Home Editorial Agriculture as a powerful tool 

Agriculture as a powerful tool 

Megan Kanerahtenha:wi Whyte The Eastern Door

When we think of what producing our own food means, with the food sovereignty movement and everything that kind of economic power entails, we immediately think of the things that sustained us for so many years.  

The Three Sisters, for example, corn, beans, and squash, each play a role of utilizing the others’ strengths as shade, to grow up on, and to feed. 

They work so well in unison, we often forget how smart our ancestors were in planting these three staples in the way they did, to sustain whole communities and subsidize the hunt. 

We have been hunters, gatherers, farmers, and semi-nomadic peoples seeking out new opportunity, but in the current reserve system, we have been told, often and quite firmly, to stay in our little corner. 

But it doesn’t have to continue this way. In fact, it can’t. With a growing population of smart, conscientious, and ambitious people, things will change. We just don’t know how quickly yet. 

Having a garden is a way to take control of your own future, even in winter with a greenhouse or indoor plants, to feed your family, barter, and share your crop with those in need.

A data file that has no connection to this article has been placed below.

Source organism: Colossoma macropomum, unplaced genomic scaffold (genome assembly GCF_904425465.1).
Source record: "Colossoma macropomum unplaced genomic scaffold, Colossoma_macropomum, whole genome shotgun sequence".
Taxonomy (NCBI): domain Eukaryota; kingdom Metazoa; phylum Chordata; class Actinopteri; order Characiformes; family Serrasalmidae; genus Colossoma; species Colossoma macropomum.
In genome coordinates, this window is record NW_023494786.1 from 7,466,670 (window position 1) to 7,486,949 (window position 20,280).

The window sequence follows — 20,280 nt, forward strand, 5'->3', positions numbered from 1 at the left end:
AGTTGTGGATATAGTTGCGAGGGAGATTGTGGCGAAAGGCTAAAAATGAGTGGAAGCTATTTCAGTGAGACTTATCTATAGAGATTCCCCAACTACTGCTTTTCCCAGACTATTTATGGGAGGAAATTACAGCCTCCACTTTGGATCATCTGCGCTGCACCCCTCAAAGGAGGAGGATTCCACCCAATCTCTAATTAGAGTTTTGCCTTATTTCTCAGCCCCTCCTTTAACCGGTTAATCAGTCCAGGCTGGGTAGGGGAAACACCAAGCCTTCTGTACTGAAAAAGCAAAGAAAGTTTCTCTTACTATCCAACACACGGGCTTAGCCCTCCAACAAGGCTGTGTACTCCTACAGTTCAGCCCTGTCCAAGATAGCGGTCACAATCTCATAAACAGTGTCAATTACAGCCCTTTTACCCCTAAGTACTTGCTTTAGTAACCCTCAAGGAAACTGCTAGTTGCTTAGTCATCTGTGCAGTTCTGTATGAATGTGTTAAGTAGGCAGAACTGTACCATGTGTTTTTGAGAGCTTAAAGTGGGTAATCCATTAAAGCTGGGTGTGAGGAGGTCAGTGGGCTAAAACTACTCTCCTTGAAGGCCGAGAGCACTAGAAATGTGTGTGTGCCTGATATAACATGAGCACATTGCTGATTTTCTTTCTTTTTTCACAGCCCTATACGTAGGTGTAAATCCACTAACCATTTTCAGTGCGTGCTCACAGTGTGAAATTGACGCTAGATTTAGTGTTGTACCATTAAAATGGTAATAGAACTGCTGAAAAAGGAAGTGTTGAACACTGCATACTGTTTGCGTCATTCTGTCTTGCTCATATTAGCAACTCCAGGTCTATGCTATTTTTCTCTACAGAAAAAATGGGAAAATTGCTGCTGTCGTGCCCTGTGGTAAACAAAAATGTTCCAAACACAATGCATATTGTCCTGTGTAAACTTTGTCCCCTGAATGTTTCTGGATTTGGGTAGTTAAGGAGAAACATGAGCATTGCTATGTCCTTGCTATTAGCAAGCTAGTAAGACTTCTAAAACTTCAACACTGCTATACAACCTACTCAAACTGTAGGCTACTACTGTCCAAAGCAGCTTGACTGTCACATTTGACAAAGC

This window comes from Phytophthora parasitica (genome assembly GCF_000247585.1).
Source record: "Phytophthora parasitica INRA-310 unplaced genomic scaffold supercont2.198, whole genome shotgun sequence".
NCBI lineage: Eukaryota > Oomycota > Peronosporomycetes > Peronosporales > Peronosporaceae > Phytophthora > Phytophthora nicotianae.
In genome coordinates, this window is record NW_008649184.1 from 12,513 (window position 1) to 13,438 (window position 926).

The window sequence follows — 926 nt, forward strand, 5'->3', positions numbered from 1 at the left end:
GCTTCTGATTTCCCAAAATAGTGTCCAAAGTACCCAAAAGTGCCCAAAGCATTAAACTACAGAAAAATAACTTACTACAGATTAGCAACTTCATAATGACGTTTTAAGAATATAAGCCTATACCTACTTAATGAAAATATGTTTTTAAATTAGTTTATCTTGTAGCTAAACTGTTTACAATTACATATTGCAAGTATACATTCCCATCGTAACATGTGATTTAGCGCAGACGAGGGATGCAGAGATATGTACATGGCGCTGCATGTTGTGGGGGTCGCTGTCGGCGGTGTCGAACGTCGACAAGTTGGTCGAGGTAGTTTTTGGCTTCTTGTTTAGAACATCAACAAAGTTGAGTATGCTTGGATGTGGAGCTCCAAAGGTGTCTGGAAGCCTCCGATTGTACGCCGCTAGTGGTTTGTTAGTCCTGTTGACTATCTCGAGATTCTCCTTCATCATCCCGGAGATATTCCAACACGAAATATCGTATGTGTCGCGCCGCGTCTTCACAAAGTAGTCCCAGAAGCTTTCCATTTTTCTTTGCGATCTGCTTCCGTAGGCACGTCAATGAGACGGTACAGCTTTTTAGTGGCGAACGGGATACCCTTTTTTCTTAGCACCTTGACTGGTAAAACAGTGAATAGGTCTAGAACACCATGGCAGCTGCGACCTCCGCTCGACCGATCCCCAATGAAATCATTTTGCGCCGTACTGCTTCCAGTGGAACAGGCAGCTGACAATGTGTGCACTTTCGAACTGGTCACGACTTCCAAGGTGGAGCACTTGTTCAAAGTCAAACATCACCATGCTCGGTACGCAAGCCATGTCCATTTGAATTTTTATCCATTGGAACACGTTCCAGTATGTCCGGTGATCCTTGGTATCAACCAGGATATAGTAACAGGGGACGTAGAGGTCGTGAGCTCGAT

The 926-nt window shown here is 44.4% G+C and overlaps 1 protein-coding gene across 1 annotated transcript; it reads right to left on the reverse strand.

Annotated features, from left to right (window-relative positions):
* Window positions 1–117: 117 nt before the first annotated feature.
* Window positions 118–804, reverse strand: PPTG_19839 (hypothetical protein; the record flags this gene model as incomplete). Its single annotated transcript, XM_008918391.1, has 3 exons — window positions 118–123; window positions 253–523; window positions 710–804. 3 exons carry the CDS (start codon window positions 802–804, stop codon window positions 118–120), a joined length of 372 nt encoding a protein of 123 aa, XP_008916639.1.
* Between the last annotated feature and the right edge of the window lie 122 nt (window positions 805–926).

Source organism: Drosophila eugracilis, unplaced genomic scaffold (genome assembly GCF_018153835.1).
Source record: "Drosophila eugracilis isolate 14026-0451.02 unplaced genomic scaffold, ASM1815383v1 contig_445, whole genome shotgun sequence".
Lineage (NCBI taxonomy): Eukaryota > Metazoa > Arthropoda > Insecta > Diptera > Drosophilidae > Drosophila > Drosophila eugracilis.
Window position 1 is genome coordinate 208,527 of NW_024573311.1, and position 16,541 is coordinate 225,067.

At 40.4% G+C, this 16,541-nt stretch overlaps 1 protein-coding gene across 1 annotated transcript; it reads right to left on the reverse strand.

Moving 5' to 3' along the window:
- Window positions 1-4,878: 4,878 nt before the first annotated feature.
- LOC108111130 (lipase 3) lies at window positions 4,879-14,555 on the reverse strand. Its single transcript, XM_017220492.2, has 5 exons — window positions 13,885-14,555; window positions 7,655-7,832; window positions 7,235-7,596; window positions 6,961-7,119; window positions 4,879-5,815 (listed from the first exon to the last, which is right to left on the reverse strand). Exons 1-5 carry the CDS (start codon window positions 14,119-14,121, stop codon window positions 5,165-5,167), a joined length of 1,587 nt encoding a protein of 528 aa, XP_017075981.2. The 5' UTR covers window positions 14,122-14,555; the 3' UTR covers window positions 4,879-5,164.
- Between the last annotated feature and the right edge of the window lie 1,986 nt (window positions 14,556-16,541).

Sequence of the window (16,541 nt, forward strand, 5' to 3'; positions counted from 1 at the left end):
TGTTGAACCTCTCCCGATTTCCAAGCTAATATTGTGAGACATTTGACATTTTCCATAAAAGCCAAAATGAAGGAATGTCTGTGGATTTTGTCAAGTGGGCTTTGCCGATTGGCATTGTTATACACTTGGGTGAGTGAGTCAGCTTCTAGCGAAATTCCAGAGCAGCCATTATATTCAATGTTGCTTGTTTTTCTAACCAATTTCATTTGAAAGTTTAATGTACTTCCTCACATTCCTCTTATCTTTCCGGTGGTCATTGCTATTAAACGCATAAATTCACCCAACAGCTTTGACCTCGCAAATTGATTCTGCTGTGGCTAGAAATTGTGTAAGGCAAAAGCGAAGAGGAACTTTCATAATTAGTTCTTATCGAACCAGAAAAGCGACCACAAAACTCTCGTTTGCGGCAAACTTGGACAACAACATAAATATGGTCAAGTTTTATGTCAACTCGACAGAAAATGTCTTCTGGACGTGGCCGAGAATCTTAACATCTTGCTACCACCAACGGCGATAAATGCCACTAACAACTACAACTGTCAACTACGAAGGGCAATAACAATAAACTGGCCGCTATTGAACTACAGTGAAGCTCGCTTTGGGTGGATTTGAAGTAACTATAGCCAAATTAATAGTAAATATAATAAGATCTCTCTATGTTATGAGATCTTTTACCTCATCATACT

Gardening happens in ways that are acts of sovereignty themselves, from the city plots reclaimed to rooftop gardens in areas with little greenspace, to the plot that was the site of a resurgence a few years back on the side of Highway 30; we all play our roles in using food as a tool.  

Don’t kid yourselves, food is also a weapon – not one to attack with, but one that will help us reclaim all we lost with colonialism’s ongoing hold on our communities. 

But personal gardening can only go so far. We have a small number of people, little money dedicated collectively to the act of gardening, and only so much land. 

We are no longer farmers, so we can’t rely on vast tracts of land to feed us. 

So, what do we do? Having the power over your own food supply is a much bigger beast, a project that needs tons of help to come to fruition. 

Land claims are abysmally slow, and we don’t know what will come of it, but why not find ways to borrow money to buy back some of our traditional land until this whole land claims fiasco is behind us? 

You can do like Canada does and add it to the bill of an eventual settlement. One day, the land we bought will no longer have to be paid back, and we will have a lot more of it to plant on and build economic power with. 

But this sitting and waiting is not moving us forward. 

And that’s what it boils down to; tóta’s garden is nice and it helps people in a small way for a short period of time, but exercising food sovereignty by having complete control over what we eat and how much it costs our people? 

That’s economic clout. 

And it’s one way – agriculture as a response to colonialism and the reserve system – that we will take our power back.